I am a very tangible person and one thing that really stuck me was the direct connectedness of each of us to one another. As I progressed up my chart to the 4th and 5th generation above me, I was struck by how many other families shared this same relative coming down another branch of the tree. My great-great grandfather had a brother, who is the great-great grandfather of a boy I had a crush on in 5th grade. I saw the surname of a girl from high school that I didn’t like, a guy who is responsible for my passing Physics II and of many neighbors on the street where I grew up- all sharing my ancestors with me. Suddenly the world got much smaller.

    As I was researching this project, I kept hearing the song, “We Are Family” in my head. We’ve all heard that “we’re all brothers and sisters”, but this exercise made this so very tangible for me. I have to admit, I was glad that it didn’t work out with the boy from 5th grade when I realized that he is a distant cousin. It also made me think twice about not liking the girl from high school- as she’s directly related to me too. If we go back far enough, we are ALL related.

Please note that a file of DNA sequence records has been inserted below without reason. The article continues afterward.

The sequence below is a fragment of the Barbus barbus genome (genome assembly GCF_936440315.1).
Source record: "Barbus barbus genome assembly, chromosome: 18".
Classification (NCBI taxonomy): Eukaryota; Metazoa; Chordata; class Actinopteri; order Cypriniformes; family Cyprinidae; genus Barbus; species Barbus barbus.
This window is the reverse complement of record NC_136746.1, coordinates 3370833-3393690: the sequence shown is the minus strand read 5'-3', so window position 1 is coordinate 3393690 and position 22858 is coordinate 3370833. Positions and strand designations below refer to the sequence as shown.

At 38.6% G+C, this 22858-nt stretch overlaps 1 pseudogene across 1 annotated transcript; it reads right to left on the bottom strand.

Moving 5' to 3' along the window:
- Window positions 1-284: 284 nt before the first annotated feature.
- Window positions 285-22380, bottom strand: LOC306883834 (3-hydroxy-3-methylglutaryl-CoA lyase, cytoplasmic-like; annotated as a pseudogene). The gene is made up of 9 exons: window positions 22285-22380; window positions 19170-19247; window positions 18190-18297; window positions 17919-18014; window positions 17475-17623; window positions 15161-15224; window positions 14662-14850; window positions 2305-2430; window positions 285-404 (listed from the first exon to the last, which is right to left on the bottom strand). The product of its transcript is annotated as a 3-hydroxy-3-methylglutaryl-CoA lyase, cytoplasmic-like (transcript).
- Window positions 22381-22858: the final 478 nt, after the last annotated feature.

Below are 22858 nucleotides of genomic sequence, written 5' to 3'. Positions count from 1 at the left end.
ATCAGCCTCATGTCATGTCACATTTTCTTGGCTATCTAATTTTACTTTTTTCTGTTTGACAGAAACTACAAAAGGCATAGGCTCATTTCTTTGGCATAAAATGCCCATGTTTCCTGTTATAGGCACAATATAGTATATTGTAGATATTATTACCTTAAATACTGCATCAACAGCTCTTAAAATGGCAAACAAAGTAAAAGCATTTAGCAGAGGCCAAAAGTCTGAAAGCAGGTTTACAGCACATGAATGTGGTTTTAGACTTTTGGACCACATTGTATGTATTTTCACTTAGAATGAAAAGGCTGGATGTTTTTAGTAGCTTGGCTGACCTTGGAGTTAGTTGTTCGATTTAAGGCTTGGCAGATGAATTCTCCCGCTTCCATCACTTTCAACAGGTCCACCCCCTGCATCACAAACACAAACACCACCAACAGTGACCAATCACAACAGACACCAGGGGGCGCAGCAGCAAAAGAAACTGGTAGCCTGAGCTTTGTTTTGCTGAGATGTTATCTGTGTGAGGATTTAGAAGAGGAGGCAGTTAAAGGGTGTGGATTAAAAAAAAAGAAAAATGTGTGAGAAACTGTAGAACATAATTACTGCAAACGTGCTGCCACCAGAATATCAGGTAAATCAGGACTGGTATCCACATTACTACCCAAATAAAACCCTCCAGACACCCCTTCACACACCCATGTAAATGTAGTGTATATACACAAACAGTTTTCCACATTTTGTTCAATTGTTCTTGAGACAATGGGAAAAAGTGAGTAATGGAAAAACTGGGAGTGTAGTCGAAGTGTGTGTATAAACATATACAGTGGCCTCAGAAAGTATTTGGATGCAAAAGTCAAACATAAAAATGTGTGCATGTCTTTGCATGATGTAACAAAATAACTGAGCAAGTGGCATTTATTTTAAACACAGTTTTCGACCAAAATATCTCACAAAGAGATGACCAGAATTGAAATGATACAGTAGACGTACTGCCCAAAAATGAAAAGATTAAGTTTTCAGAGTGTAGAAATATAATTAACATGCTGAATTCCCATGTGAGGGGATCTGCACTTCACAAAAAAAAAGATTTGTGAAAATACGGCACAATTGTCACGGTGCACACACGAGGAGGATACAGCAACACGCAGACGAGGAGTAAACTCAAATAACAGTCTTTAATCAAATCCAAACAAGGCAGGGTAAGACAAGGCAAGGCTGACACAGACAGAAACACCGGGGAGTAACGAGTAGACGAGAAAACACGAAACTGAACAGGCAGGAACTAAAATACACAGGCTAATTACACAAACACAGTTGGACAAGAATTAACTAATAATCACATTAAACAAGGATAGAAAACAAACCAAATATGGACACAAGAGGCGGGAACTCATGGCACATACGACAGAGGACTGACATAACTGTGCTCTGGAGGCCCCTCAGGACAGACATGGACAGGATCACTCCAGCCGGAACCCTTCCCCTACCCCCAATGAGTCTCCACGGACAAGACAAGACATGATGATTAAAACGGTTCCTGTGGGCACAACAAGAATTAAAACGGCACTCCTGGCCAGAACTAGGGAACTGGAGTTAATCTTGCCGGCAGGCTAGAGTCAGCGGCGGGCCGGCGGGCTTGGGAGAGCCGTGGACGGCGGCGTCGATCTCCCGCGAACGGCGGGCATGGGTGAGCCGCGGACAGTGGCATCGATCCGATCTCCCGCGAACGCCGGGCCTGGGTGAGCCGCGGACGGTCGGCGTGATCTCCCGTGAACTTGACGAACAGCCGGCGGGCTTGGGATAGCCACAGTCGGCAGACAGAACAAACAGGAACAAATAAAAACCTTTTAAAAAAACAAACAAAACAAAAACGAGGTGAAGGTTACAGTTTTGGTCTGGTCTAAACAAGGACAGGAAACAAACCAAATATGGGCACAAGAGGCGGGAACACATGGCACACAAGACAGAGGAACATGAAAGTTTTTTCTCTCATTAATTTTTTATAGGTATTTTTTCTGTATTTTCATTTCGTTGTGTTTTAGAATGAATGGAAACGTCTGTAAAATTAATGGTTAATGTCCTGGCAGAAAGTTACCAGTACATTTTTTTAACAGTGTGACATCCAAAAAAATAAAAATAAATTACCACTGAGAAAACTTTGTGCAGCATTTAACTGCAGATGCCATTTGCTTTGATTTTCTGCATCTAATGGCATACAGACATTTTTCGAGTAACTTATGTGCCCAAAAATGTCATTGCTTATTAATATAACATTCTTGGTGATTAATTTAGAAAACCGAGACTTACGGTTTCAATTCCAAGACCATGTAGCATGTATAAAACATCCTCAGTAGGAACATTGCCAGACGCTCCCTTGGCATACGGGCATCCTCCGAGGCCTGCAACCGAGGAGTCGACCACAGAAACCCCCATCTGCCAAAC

For those of us in the US, many of us have families where different branches of our tree fought on opposite sides of the Civil War. One friend I know had both of his grandfathers fighting on opposite sides in WWI at the same place, at the same time. They literally could have killed one another, and if either had died, my friend wouldn’t be here as we know him today.

    We are family. When we look at life in this way, how can we be unkind to one another? How can we have judgments about one another? We are all connected. Don’t believe it? Just follow the thread of your ancestry and you’ll be amazed where it leads.

    The next person you see might be a direct part of your family. So be gentle with one another. We’re all here enjoying this ride we call life, with its ups and downs, trying to keep our heads above water and make a difference. We all have the same heartbreaks, the same disappointments, the same fears. So be understanding and forgive with compassion.